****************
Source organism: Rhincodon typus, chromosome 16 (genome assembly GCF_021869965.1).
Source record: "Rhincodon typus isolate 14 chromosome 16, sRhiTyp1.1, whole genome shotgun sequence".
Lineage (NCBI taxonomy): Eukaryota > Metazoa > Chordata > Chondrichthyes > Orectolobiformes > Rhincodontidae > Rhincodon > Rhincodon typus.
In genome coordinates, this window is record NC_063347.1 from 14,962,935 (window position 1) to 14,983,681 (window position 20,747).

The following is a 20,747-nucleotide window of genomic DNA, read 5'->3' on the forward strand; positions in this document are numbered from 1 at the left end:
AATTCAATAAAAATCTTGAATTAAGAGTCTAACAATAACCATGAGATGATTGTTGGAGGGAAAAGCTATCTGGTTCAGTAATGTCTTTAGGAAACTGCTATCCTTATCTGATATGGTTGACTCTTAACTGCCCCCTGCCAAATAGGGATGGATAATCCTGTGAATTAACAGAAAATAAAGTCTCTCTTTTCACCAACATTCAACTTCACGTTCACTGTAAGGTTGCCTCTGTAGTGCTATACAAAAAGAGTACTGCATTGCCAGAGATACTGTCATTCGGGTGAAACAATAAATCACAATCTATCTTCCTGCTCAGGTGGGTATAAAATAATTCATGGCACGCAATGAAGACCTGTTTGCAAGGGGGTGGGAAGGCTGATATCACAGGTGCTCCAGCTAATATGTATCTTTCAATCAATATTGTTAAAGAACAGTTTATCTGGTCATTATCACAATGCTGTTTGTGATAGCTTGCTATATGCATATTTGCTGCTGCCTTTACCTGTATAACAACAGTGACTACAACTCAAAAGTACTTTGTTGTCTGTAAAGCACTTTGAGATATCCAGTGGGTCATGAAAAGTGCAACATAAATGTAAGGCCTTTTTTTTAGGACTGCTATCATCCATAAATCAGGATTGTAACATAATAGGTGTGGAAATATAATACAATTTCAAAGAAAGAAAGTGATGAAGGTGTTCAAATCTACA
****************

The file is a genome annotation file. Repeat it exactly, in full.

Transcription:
Source organism: Rhincodon typus, chromosome 16 (genome assembly GCF_021869965.1).
Source record: "Rhincodon typus isolate 14 chromosome 16, sRhiTyp1.1, whole genome shotgun sequence".
Lineage (NCBI taxonomy): Eukaryota > Metazoa > Chordata > Chondrichthyes > Orectolobiformes > Rhincodontidae > Rhincodon > Rhincodon typus.
In genome coordinates, this window is record NC_063347.1 from 14,962,935 (window position 1) to 14,983,681 (window position 20,747).

The following is a 20,747-nucleotide window of genomic DNA, read 5'->3' on the forward strand; positions in this document are numbered from 1 at the left end:
AATTCAATAAAAATCTTGAATTAAGAGTCTAACAATAACCATGAGATGATTGTTGGAGGGAAAAGCTATCTGGTTCAGTAATGTCTTTAGGAAACTGCTATCCTTATCTGATATGGTTGACTCTTAACTGCCCCCTGCCAAATAGGGATGGATAATCCTGTGAATTAACAGAAAATAAAGTCTCTCTTTTCACCAACATTCAACTTCACGTTCACTGTAAGGTTGCCTCTGTAGTGCTATACAAAAAGAGTACTGCATTGCCAGAGATACTGTCATTCGGGTGAAACAATAAATCACAATCTATCTTCCTGCTCAGGTGGGTATAAAATAATTCATGGCACGCAATGAAGACCTGTTTGCAAGGGGGTGGGAAGGCTGATATCACAGGTGCTCCAGCTAATATGTATCTTTCAATCAATATTGTTAAAGAACAGTTTATCTGGTCATTATCACAATGCTGTTTGTGATAGCTTGCTATATGCATATTTGCTGCTGCCTTTACCTGTATAACAACAGTGACTACAACTCAAAAGTACTTTGTTGTCTGTAAAGCACTTTGAGATATCCAGTGGGTCATGAAAAGTGCAACATAAATGTAAGGCCTTTTTTTTAGGACTGCTATCATCCATAAATCAGGATTGTAACATAATAGGTGTGGAAATATAATACAATTTCAAAGAAAGAAAGTGATGAAGGTGTTCAAATCTACA